|Publication number||US6426813 B1|
|Application number||US 09/518,857|
|Publication date||Jul 30, 2002|
|Filing date||Mar 3, 2000|
|Priority date||Mar 5, 1999|
|Also published as||CA2363753A1, DE60020553D1, DE60020553T2, EP1173775A1, EP1173775B1, WO2000052485A1|
|Publication number||09518857, 518857, US 6426813 B1, US 6426813B1, US-B1-6426813, US6426813 B1, US6426813B1|
|Inventors||Eric T. Swenson, Steven P. Miller, Bruce E. Thomason, Henry G. Gilbert|
|Original Assignee||International Truck International Property Company, L.L.C., Cybermetrix, Inc.|
|Export Citation||BiBTeX, EndNote, RefMan|
|Patent Citations (3), Non-Patent Citations (10), Referenced by (10), Classifications (15), Legal Events (6)|
|External Links: USPTO, USPTO Assignment, Espacenet|
The present application is a continuation in part of Provisional Application No. 60/122,991 for CAN/J1939 Telemetry Probe for EMI Susceptibility Testing filed Mar. 5, 1999.
1. Field of the Invention
The present invention relates to vehicle communications networks and more particularly relates to providing a system and method for testing such networks for electromagnetic. interference (EMI) susceptibility
2. Description of the Prior Art
Contemporary designs for the control and management of vehicle components increasingly rely on methods derived from computer networking. Digital data is exchanged between component controllers over a common physical layer, such as a twisted shielded pair of wires. Intelligible communication between two or more device controllers among a greater plurality of devices, all occurring over the common physical layer, depends upon the communicating devices being able to discriminate among messages they receive and respond to those messages directed to them. Such methods are well known in the art and are part of the standards which the Society of Automotive Engineers (SAE) has published and continues to publish as part of the SAE J1939 protocol.
The J1939 protocol provides an open protocol and a definition of the performance requirements of the medium of the physical layer, but also allows for development of proprietary protocols. The SAE J1939 protocol is a specialized application of a controlled area network (CAN) and may be readily implemented utilizing commercial integrated circuits such as the C167 Integrated Circuit from Stemens of Germany.
The CAN protocol is an ISO standard (ISO 11898) for serial data communication, particularly aimed at automotive applications. The CAN standard includes a physical layer (including the data bus) and a data-link layer, which define a few different message types, arbitration rules for bus access and methods for fault detection and fault confinement. The physical layer uses differential transmission on a twisted pair wire bus. A non-destructive bitwise arbitration is used to control access to the bus. Messages are small, at most eight bytes, and are protected by checksum error detection. Each message carries a numeric value which controls its priority on the bus and typically also serves as an identification of the contents of the message. CAN offers an error handling scheme that results in retransmission of messages when they are not properly received. CAN also provides means for removing faulty nodes from the bus. CAN further adds the capability of supporting what are termed “higher layer protocols” for standardizing startup procedures including bit rate setting, distributing addresses among participating nodes or kinds of messages, determining the layout of the messages and routines for error handling on the system level.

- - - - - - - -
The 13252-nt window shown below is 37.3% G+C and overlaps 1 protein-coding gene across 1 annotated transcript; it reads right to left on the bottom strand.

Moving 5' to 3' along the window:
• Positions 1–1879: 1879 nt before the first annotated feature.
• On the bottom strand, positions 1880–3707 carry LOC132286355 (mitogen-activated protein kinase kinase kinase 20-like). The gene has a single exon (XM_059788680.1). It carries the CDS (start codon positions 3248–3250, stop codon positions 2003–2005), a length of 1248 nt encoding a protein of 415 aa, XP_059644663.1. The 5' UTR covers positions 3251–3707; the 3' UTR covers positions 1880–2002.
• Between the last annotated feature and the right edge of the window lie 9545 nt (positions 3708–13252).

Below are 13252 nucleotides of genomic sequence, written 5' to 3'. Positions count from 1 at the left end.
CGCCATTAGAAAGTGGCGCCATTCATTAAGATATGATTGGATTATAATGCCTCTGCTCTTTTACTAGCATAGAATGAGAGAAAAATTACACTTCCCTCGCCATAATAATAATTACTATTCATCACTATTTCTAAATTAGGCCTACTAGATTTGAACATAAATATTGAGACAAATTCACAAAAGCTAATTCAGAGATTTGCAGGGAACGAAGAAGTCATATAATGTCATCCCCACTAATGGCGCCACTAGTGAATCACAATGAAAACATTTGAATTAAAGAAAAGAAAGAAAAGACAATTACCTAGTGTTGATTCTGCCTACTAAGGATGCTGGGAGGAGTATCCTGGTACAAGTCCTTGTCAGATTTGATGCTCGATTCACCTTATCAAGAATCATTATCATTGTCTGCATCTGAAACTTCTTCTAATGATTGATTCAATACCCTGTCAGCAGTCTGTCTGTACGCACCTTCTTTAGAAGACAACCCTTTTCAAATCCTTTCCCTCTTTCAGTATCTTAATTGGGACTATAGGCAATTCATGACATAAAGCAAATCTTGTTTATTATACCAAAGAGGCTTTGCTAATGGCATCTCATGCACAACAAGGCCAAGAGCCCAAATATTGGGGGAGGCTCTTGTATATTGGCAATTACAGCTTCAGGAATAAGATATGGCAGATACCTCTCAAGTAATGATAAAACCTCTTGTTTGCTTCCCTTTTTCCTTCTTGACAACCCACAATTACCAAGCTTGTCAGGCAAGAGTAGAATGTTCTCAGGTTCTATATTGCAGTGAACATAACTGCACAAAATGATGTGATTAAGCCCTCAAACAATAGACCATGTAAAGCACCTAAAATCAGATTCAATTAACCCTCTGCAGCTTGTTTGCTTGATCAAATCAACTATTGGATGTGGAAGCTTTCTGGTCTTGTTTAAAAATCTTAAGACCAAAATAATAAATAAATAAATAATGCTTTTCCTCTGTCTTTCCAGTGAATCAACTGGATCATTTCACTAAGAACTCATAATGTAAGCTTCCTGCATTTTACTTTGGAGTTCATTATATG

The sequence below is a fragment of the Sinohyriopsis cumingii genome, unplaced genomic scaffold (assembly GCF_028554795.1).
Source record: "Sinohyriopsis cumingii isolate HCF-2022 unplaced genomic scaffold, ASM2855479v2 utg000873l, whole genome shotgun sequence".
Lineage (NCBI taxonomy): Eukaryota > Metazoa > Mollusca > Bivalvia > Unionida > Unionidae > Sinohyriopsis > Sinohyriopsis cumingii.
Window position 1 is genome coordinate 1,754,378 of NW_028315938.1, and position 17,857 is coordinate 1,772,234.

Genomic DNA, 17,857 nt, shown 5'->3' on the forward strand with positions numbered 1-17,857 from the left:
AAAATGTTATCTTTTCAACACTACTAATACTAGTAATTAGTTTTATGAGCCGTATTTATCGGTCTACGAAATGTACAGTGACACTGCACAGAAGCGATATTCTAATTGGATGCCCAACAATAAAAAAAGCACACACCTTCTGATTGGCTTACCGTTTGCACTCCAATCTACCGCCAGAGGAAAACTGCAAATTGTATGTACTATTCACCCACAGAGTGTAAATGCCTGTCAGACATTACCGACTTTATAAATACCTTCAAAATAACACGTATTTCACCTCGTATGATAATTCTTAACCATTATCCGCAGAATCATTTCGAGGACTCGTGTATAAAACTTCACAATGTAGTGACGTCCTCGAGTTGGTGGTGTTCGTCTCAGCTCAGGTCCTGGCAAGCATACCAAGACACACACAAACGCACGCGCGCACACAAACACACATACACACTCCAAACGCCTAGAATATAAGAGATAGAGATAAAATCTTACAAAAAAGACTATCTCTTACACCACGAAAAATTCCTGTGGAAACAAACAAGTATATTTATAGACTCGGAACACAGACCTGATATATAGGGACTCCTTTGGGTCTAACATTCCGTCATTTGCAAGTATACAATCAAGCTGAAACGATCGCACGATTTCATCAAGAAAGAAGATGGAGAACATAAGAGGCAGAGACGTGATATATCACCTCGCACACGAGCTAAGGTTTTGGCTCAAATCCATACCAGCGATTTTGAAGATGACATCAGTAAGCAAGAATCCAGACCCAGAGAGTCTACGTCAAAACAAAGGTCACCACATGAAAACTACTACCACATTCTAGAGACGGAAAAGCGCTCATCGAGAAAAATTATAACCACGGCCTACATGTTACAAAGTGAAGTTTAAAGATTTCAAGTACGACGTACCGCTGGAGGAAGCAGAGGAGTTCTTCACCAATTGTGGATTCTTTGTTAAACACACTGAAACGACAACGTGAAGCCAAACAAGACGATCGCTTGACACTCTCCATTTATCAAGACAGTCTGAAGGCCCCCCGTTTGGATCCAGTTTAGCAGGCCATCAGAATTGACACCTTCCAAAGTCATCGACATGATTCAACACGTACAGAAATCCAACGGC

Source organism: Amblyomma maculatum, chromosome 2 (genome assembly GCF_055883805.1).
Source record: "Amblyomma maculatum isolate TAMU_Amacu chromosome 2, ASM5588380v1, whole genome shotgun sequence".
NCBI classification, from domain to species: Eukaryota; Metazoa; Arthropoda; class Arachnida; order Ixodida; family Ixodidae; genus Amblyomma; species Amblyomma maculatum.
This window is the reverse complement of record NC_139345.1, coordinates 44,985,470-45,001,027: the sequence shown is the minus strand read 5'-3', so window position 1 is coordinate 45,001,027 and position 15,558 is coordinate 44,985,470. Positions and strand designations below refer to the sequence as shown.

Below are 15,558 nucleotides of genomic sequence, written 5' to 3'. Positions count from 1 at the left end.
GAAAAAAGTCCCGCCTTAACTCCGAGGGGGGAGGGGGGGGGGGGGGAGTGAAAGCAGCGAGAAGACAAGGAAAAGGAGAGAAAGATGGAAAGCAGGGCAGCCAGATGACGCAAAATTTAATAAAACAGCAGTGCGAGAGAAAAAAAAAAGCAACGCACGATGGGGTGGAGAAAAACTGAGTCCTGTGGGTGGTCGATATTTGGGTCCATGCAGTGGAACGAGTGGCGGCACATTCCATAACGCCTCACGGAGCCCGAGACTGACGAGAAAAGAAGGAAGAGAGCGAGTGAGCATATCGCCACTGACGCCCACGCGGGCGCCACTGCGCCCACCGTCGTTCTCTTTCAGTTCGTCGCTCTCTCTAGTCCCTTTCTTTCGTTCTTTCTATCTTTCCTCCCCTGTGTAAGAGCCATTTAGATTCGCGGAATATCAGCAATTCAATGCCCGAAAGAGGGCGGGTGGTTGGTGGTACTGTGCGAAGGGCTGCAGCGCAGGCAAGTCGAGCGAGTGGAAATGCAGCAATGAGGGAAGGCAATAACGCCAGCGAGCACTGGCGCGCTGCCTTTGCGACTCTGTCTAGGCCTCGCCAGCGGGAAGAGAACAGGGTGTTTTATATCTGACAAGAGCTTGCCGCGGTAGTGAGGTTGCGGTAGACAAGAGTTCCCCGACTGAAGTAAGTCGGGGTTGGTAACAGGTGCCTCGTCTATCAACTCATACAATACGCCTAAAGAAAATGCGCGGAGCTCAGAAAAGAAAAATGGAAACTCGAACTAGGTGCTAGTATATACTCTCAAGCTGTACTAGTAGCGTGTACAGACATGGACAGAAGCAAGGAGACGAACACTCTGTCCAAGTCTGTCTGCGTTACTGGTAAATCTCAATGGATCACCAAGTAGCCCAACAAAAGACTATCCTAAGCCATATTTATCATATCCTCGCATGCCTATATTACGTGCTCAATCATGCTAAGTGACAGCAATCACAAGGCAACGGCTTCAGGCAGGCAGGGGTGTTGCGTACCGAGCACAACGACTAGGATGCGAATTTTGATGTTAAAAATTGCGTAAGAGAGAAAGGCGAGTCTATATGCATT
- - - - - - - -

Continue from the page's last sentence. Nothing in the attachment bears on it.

Digital data communications over serial data paths are an effective technique for reducing the number of dedicated communication paths between the numerous switches, sensors, devices and gauges installed on the vehicles. Multiplexing the signals to and from local controllers and switches promises greater physical simplicity through displacing much of the vehicle wiring harness, reducing manufacturing costs, facilitating vehicle electrical load management, and enhancing system reliability. However, such systems are not immune to electromagnetic interference (“EMI”). The physical layer of the communication network is, in effect, an antenna, which converts electromagnetic radiation into electrical signals on the physical layer. These signals can combine with data pulses in ways that change the values of the data pulses. Changing a single data point (bit) in a data package makes the data package useless to the intended destination, and may even prevent the destination from decoding the signal at all.
The design of vehicles, and of particular interest here, trucks, requires consideration of the EMI susceptibility of the vehicle's communication system. Testing of such systems, as part of the design and development of trucks, is carried out in an intense EMI environment with the truck mounted on rollers so that EMI susceptibility may be determined during operation of the vehicle. The testing environment provides a roller bed for the truck, with the roller bed possibly disposed on a turntable. An EMI source is aimed at the truck. In effect, an objective of the testing is to make the vehicle's communication network as inefficient an antenna as possible. The specifications for the testing are set forth in the SAE Standard J551, parts 11, 12 and 13.